Homily for the Feast of Pentecost C (May 16)
Homily for the Feast of Pentecost C (May 16)
(2nd Gospel choice is used – John 14:15-16 23b-26)
Beginning to understand the Holy Spirit is a sign of maturity. I had great difficulty with the concept when I was a child. I first thought that God had a pet bird that he sent out to people, but then was confused because we used to say Holy Ghost, and that conjured up all sorts of images of dead spirits wandering around and influencing people.
It didn’t help that when we heard the stories of Pentecost, the Spirit now appeared as fireballs on tops of the heads of the apostles. What to make of that?
Slowly, I began to realize that we humans have to create metaphors or pictures of what we do know to help us make sense of what we don’t understand. These images of the Holy Spirit beginning with the breathe of God in Genesis and ending with the tongues of fire in the house where the Apostles were hiding out, are the attempts of the writers to best explain something that is unexplainable.
The Holy Spirit is the third Person of the Blessed Trinity. That itself is rather unexplainable, though we certainly try. I have always found helpful the explanation that the Spirit is the love between the Father and the Son because I have seen in my own life how love can change things for the better. And change is always involved when the Spirit is present.
All of the readings today attempt to make sense of the miraculous that is going on around the Apostles. In the first reading we see the almost immediate change of the Apostles from men who were afraid and in hiding, bereft of their leader, to men who had daring and the ability to speak out – and not just speak out, but speak out in many languages. The Tower of Babel had been reversed by the Spirit for these men.
The Holy Spirit, again then, is a bringer of change.
In the Psalm today we hear: When you send forth your spirit, they are created; and you renew the face of the earth.” “When you take away their breath, they die and return to the dust.” The change between life and death is an act of the Spirit.
St. Paul in 1st Corinthians today also talks about change, but he uses the metaphor of gifts or what we call “grace”. The Spirit ‘manifests’ itself in each of us in different ways even though there is only one Spirit creating that change in us. We are gifted by that Spirit and given certain talents which are different from each other, but all which glorify our Creator God. He closes with a different metaphor or image of the Spirit when Paul says: In the one Spirit we were all baptized into one body….and we were all made to drink of one Spirit. We all get the baptism image but the ‘drinking” metaphor is a little odd. In baptism we drink of one Spirit? This is possibly an early reference to the Eucharist because it would have been adults who were baptized which allowed them to receive communion. The implication is that we receive Jesus and the Spirit in communion.
The Sequence is a song that is sung before the Gospel on very major feasts like Christmas and Easter which each have their own distinctive song. The “Veni Sancte Spiritus” which is the Sequence today is an ancient attempt to give praise to the third person of the Trinity in its many works. It in turn explains how the Spirit is Lord, an advocate of the poor, a consoler, a grace-bringing light, a restorer of sinful hearts, and a bringer of seven major gifts. Note that each of these reflects a change being made for the better in our lives.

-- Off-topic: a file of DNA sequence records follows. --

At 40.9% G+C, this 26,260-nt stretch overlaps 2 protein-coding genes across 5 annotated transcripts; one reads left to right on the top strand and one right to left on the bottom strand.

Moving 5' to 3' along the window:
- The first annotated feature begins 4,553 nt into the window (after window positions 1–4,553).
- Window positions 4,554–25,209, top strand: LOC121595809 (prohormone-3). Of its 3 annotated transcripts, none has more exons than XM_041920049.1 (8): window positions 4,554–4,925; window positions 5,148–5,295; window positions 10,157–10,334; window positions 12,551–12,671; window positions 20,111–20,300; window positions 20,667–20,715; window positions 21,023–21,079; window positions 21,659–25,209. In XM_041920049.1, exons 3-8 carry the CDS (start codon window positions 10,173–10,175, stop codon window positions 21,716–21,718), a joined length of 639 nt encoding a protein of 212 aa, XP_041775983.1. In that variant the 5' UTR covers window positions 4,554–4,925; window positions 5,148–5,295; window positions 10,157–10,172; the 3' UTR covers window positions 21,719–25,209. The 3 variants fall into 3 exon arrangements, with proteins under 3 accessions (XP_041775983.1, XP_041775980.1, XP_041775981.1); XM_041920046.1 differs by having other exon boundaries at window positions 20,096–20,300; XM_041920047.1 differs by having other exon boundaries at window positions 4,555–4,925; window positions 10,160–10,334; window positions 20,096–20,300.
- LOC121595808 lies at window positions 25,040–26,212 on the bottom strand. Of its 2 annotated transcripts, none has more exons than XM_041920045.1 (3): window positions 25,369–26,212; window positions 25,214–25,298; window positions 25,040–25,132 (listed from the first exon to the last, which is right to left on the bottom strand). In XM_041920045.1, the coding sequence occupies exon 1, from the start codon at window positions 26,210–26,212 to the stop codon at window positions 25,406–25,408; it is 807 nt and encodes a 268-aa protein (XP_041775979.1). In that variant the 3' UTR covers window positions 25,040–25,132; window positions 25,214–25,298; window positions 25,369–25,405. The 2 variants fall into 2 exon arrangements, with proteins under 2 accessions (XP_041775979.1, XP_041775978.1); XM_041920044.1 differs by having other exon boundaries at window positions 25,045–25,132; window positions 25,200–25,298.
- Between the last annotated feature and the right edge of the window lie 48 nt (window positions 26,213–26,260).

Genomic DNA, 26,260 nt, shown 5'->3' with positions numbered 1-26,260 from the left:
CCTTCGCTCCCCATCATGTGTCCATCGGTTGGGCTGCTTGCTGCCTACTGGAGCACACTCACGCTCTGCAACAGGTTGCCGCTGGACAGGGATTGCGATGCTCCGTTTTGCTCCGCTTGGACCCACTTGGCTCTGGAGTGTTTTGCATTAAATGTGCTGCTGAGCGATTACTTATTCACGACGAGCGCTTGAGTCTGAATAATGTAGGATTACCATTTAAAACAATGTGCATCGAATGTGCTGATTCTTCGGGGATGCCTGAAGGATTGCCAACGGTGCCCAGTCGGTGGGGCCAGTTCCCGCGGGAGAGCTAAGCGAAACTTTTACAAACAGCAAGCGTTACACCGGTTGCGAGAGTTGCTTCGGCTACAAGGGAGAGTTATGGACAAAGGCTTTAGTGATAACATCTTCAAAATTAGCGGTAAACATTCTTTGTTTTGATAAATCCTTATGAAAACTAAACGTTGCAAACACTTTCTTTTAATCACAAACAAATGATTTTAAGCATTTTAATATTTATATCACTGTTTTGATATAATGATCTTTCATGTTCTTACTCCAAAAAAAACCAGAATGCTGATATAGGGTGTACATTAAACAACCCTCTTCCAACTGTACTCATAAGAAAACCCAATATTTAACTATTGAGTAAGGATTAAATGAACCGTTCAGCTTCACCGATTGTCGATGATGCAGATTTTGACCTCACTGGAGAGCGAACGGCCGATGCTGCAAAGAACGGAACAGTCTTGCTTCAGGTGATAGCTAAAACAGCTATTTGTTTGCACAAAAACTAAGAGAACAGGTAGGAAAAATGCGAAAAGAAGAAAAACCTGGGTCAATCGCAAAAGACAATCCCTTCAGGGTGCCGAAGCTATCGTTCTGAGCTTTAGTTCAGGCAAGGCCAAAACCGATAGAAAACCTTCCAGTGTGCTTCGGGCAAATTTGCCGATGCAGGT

Lastly, in the alternate Gospel for Year C, John presents Jesus as he talks about the Spirit. The term Jesus uses is Advocate. But Jesus also uses this term about himself because the Spirit is “another” Advocate. What is an Advocate? It is sometimes a legal term when in the court a lawyer pleads someone’s case in order to get that someone free. Jesus sees himself as an Advocate for mankind, pleading to the Father for us. And so, the Spirit will take his place as Advocate when he is gone. This Spirit Advocate, like Jesus, is also sent by God and Jesus tells us he will be with us forever.
This Advocate we learn a few verses later is also a Teacher. The purpose of this Teacher will be to keep alive all that Jesus has said and taught, but also to help you understand it. And remember- this Teacher is available in each one of us by the right of our Baptism and Confirmation.
So, that is why we are celebrating today. With the entry of the Spirit we begin what we know as Church history. The Apostles begin converting and the Church grows through the influence of the Spirit. That is why we think of Pentecost as our birthday as a Church.
What can this mean to us this week? We have just been through 50 days of celebration of the risen Christ – and now we get on to the business of being Christ in the world with the help of the Spirit. Do many of you pray to the Spirit, ask for the Spirit’s help, ask for understanding through the Spirit? I think most of us pray to God or to Jesus quite regularly, but do we take time to ask the help of the Spirit? Remember, Jesus said he and the Spirit were sent into the world to advocate, comfort and teach us. Ask for the Spirit’s help. Let the Spirit inspire you. Let the Spirit teach you what needs to be done to be a good Christian. Let the Spirit inform your conscience to help you make decisions. Give in to the Spirit.
I guess that is my major take-home thought today: Give in to the Spirit. See what a difference it can make in your life. Don’t let the Spirit be the forgotten person of God. Give in to her!
And that is the Good News I plead with you to develop in your lives this week. God bless.
Bishop of Holy Trinity Diocese and St. Andrew’s Cathedral Parish
The Catholic Apostolic Church in North America (CACINA)
[Volume 3 (Luke) of Bishop Ron’s homilies, one for every Sunday and Feast from the last Cycle C, is available from amazon.com for $9.99 – “Teaching the Church Year”]